< Things I Can't Say: April 2009

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Thursday, April 30, 2009

Uh-oh, I think that sign is meant for me

Before I tell you about THE SIGN at Bear's preschool, let me tell you about the set-up.

In front of Bear's preschool, there are 3 parking spots, separated from the door by a narrow sidewalk. The door and actually the whole front of the school is made of glass. It's one of the few places that I can trust Bear to get out of the truck and go in, without having to keep a death grip on his hand. I follow behind, walk in the door about 3 feet, sign my name beside his on the class list, then turn around and leave. Bear is off and playing happily with his teacher very quickly. The whole process from getting him out of the car until the time that I get back in less than 30 seconds, probably even under 20 seconds.

So, what's with the sign? Why do I think it's for me?

Well, when I drop him off, I still have Monkey and Cub out in the truck. Monkey's preschool starts a half hour later than Bear's and of course Cub is always with me.

(Prepare to suck in your breath in horror)

I don't get them out of their car seats and bring them in with me to do drop off.

My 20 second drop off would turn into a 10 minute ordeal, unbuckling everyone, keeping them with me while I signed their brother in, and then getting them buckled back in.

I did mention that the entire front of the school is made of glass, right? And that I park directly in front of the school, the front bumper of the truck being less than 3 feet from the door and then I walk in 3 feet into the school. At all times, I can see them, even though it means that I do this odd walking/standing sideways thing.

At pick-up time, Monkey is still at his preschool and Cub is usually taking his morning nap in his car seat. Bear's darling teacher does not turn the sign to "Go"(indicating that parents may pick up their kids) until she has all the kids in their jackets with packed bookbags on their backs. She stands at the door with the kids and lets the kids out as she sees the parent get out of the car.

I don't see anything wrong with what I do. I know that bad things can happen in just an instant, but my kids are never out of my sight. There isn't even an issue with what happens if there is a line to drop-off/pick-up because it's a very small class and I can see if there is anyone else in there doing sign-ins and can wait until they are done.

So, on to the sign today(finally, my point, right?). There was a sign on the door of the preschool that talked about not leaving your car running or the keys in the ignition...but then, the last little bit of it said, in big, bold letters: NO CHILD SHOULD BE LEFT UNATTENDED IN VEHICLES.

I guess I look at it as they aren't unattended, since I can see them. It's not like I left them in the car and then went into the grocery store for a minute.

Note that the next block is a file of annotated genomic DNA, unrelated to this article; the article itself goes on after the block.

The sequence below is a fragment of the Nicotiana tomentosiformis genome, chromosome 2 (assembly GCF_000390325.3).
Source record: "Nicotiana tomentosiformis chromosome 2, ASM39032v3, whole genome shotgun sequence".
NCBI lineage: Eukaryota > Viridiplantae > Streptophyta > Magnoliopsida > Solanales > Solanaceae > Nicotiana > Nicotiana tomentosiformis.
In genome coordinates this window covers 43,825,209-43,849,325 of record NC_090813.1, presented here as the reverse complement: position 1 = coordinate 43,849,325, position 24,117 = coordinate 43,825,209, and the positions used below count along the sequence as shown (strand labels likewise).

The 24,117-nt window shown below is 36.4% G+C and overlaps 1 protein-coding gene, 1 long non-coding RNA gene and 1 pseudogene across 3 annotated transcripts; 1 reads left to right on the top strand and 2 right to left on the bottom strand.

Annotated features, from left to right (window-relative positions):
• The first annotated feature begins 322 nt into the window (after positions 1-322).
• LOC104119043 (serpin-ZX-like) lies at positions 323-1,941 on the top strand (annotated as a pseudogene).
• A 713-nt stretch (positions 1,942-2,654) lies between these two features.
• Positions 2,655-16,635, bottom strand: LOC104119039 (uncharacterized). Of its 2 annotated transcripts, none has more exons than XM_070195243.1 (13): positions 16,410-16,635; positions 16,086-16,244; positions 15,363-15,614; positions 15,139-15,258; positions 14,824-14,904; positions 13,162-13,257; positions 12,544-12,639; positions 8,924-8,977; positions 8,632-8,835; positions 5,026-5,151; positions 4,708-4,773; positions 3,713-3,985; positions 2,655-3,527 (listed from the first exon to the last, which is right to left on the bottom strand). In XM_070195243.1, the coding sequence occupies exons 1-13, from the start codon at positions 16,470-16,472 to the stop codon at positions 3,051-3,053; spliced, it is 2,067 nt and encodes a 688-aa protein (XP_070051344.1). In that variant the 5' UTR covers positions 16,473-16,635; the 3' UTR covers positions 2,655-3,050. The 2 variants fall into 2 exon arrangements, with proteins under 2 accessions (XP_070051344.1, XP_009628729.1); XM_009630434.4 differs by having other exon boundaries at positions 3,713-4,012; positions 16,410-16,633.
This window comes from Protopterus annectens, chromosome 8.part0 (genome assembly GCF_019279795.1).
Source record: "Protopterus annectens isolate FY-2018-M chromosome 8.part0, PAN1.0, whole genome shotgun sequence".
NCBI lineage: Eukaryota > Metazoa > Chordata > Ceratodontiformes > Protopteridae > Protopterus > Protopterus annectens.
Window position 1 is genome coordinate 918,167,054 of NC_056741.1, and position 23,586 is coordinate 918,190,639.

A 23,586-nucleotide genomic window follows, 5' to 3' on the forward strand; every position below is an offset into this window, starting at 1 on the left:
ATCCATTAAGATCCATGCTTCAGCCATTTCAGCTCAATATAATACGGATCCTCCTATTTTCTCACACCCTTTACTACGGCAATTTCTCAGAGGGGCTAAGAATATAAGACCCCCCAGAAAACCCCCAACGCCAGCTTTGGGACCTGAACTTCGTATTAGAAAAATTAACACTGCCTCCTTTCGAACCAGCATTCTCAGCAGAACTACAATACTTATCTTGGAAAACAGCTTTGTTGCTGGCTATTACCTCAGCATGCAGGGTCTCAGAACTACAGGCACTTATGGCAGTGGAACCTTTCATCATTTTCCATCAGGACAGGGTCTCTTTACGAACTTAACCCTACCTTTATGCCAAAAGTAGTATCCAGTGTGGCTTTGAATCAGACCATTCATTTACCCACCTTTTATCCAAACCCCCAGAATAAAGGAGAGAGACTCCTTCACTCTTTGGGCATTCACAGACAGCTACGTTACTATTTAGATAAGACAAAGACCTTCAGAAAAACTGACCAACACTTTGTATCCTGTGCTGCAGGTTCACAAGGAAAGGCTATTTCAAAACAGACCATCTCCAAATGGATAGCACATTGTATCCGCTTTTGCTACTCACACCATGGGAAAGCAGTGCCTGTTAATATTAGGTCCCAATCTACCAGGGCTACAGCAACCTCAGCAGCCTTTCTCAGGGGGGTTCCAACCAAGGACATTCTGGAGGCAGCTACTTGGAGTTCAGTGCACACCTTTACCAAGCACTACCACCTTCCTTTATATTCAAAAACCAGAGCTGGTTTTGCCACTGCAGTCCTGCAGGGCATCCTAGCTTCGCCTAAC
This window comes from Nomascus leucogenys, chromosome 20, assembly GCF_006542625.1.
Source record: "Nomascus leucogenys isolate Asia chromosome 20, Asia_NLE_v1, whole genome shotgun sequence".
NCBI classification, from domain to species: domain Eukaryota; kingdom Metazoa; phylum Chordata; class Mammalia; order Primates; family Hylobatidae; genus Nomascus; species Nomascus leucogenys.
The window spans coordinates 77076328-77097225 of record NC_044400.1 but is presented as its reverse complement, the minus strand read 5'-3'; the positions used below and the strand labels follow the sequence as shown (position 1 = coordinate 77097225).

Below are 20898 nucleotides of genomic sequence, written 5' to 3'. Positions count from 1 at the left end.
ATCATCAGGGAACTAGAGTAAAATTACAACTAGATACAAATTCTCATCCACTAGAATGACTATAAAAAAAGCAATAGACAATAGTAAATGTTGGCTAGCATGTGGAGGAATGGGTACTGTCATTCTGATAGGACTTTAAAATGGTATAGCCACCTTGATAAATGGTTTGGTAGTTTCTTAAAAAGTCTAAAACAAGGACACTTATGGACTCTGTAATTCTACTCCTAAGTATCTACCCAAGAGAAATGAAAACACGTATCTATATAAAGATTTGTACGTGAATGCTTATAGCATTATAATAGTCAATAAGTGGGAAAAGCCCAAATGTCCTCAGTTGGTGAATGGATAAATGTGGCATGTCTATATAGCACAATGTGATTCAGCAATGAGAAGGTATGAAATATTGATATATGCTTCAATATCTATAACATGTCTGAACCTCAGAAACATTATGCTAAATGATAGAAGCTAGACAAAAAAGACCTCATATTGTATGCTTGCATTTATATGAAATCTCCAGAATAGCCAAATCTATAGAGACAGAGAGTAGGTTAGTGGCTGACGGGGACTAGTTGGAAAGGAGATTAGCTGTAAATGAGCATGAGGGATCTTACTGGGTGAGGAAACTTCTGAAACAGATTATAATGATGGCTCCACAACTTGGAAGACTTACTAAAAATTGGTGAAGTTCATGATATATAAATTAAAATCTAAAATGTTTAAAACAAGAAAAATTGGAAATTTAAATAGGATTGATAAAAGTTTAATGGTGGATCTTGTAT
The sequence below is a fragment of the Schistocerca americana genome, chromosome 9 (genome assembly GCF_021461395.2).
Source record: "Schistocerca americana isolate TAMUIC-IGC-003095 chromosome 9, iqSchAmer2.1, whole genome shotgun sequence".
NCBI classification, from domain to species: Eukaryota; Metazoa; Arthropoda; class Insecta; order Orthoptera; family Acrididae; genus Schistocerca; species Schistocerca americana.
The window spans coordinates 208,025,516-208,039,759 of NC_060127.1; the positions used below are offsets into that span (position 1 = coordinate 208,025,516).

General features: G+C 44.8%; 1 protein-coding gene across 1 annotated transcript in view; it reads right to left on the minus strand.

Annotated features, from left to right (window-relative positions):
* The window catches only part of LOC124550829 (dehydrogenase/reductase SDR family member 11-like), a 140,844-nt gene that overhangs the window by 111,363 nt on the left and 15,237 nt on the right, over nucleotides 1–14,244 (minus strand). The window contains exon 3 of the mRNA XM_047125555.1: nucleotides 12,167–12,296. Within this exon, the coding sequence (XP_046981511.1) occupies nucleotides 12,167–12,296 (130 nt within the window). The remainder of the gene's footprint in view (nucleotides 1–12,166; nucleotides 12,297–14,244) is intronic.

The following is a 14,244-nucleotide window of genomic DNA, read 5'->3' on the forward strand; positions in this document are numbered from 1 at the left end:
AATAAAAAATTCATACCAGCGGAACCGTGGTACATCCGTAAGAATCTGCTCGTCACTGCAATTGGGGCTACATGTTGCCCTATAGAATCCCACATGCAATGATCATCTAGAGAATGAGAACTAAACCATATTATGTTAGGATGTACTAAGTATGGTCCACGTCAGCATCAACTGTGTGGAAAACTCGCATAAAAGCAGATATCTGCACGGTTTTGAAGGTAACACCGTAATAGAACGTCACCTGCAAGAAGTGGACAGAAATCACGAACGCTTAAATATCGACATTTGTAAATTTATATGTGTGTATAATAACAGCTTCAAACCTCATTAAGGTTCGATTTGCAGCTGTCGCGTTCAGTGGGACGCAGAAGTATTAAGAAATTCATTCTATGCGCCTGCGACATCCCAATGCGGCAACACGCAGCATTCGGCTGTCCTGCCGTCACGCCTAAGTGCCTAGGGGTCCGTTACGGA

One of my friends who has just one child is completely appalled that I would leave my kids in the car during this preschool drop-off/pick-up scenario. But, I think that she just doesn't get it. Same with the sign. It's probably intended for me, but I doubt that I'll start dragging the other two boys in with me for drop-off or that I will wake up Cub to handle pick-up.

Any moms out there with multiple small kiddos who agrees? Tell me what you think.

Wednesday, April 29, 2009

Baby Crack

Since we are on the go all the time, I like to find different snacks for the kids that are portable, somewhat healthy(read: not just straight sugar, could be close though), and not messy.

I tried those new yogurt melts for the baby, figuring it would be something different for him, instead of having to bring his body weight in Cheerios along with us on every outing.

Verdict: He LOVES them. So much so that he will actually shake- a full-body shake- if he so much as sees the bag of them. He'll lunge for them and make yummy-yum noises and cram as many of them as he can into his mouth as fast as he possibly can.

It's such a hilarious sight that Hubs and I joked that the melts are like baby crack. Note: it is NOT a good thing when your four year-old is out in public asking if he can try some baby crack.

Monday, April 20, 2009

One-on-one time: Guilt

I wanted to really make an effort to start spending one-on-one time with each of the boys, doing something special with each of them. This does not include the times when I might take one boy with me to the store if the others are napping at home with Daddy or the times when one is up later/earlier than the other two. I mean intentional activities planned that a particular child would enjoy.

Last month, I took Bear to go see Dora Live!(exclamation point is not mine, but in the name of the show). Yesterday, I took Monkey to a baseball game for their kids' day. They each had a blast on their day. Bear was mesmerized by the Dora show. Monkey had every possible fun thing in his dictionary of fun happen yesterday: inflatables to play on before the game, all his good buddies sitting by us at the game, tons of junk food, a toy, and a playground. They enjoyed themselves and I got to enjoy really paying attention to how they each reacted, the things they said and did, every little moment. When they are all with me, my main concern is keeping everyone safe and I know I miss a lot of the precious little moments.